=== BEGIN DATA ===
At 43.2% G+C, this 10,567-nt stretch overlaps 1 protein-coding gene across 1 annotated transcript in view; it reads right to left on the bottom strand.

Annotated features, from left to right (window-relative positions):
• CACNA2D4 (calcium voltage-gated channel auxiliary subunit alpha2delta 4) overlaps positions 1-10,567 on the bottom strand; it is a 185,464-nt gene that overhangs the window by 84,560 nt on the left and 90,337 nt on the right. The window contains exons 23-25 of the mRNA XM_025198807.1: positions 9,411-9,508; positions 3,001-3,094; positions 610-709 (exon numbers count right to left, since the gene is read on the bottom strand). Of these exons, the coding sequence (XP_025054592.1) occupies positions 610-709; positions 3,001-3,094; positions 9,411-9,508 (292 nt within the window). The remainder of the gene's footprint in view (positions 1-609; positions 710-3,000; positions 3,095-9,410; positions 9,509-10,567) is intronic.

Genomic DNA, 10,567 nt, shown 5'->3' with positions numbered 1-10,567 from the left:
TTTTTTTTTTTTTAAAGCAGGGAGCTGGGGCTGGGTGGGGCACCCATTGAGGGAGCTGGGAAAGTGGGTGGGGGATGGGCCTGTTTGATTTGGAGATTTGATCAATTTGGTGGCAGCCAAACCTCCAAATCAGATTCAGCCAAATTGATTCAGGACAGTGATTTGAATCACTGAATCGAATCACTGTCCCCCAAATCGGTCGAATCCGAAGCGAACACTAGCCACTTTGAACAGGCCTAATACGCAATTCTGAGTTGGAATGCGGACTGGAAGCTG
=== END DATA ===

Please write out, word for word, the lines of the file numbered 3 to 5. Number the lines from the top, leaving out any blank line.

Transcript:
• CACNA2D4 (calcium voltage-gated channel auxiliary subunit alpha2delta 4) overlaps positions 1-10,567 on the bottom strand; it is a 185,464-nt gene that overhangs the window by 84,560 nt on the left and 90,337 nt on the right. The window contains exons 23-25 of the mRNA XM_025198807.1: positions 9,411-9,508; positions 3,001-3,094; positions 610-709 (exon numbers count right to left, since the gene is read on the bottom strand). Of these exons, the coding sequence (XP_025054592.1) occupies positions 610-709; positions 3,001-3,094; positions 9,411-9,508 (292 nt within the window). The remainder of the gene's footprint in view (positions 1-609; positions 710-3,000; positions 3,095-9,410; positions 9,509-10,567) is intronic.

Genomic DNA, 10,567 nt, shown 5'->3' with positions numbered 1-10,567 from the left:
TTTTTTTTTTTTTAAAGCAGGGAGCTGGGGCTGGGTGGGGCACCCATTGAGGGAGCTGGGAAAGTGGGTGGGGGATGGGCCTGTTTGATTTGGAGATTTGATCAATTTGGTGGCAGCCAAACCTCCAAATCAGATTCAGCCAAATTGATTCAGGACAGTGATTTGAATCACTGAATCGAATCACTGTCCCCCAAATCGGTCGAATCCGAAGCGAACACTAGCCACTTTGAACAGGCCTAATACGCAATTCTGAGTTGGAATGCGGACTGGAAGCTG